Bowel Cancer and How Not to Feel Isolated

Bowel Cancer and Isolation.

Does Having Cancer Isolate You? Fortunately, not all people, when they are diagnosed with cancer, suffer from isolation. The sad fact is some do. We’ll get to what that means in a few moments. Most of us have our family around us and friends that show concern for our welfare. In fact, this is an important part of the recovery for a lot of patients.

Chemotherapy is sometimes quite debilitating and help and support is often needed for the simplest of tasks. Cancer in itself can leave you feeling very tired and unable to cope with everyday tasks, so that support is essential and is important in many ways. Physically, emotionally and maybe even financially. However, for some the isolation comes in a different way. Friends don’t seem to call. Relatives are not always around when you need them. Even spouses can find it hard to talk about cancer and what it involves. This is the kind of isolation I am talking about.

In one of my stories the woman writing it used to have lunch three or four times a week with the same group of friends. When she told one of them she was sick and had cancer the woman’s only reply was, ‘it was going to be a nuisance having to find someone to replace her at the lunch table to make up the numbers.’ Needless to say the lady with cancer was shocked at her so called friend’s attitude.

In another story a woman’s best friend failed to visit her when she was in hospital and stayed away for six weeks after her operation. They had known each other since their school days and it deeply hurt her. There are many reasons why people behave this way. I’m not sure it’s because they don’t care but more to do with people feeling they don’t know what to say or even what to do. Maybe they don’t want to be faced with their own mortality. If a friend can get cancer so can they. Is that too hard to handle for some people?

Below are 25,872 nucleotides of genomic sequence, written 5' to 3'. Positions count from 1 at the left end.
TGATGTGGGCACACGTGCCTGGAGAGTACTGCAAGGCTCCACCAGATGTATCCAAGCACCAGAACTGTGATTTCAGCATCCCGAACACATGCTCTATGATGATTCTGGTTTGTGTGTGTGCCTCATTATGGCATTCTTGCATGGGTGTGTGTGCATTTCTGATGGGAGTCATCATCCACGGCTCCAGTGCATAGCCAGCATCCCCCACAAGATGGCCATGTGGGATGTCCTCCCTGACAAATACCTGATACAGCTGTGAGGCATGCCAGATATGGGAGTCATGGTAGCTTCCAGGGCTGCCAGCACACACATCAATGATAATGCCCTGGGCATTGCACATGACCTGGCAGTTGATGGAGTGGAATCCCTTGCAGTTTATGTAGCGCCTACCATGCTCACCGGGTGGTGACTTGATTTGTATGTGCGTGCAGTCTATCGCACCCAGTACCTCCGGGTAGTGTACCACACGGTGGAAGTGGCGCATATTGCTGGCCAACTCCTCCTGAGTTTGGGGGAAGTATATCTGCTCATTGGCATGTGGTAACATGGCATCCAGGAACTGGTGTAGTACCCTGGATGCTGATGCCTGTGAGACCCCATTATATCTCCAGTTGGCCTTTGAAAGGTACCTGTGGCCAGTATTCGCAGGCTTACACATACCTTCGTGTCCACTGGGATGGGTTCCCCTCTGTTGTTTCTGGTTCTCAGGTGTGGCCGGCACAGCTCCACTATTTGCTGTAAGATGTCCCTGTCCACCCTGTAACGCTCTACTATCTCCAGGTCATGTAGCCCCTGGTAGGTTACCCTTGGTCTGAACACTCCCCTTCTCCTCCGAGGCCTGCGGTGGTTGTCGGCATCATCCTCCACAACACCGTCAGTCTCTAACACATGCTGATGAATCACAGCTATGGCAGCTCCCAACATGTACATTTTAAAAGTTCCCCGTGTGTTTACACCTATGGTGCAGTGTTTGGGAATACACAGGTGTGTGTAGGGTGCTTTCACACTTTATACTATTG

People who get cancer are usually quite absorbed with their condition. You can hardly blame them. We are mostly conditioned to believe if we get cancer that’s it. It’s all over. Of course, this isn’t true but it’s frightening and the condition can take over someone’s life so that too much focus is on the condition they have. When this happens it can be hard for others to hear. Close friends and relatives should be able understand this and help in any way they can but some might feel overwhelmed, not knowing what to say or how behave. It’s then easier to not visit or avoid talking to the cancer patient as a way of coping. I’ve read a number of posts on forums where cancer sufferers have said they were isolated in this way and they felt hurt and resentful. This is understandable given they are the ones with the cancer but what can you do about these situations? In my next article I will be discussing a method I believe will help alleviate this situation.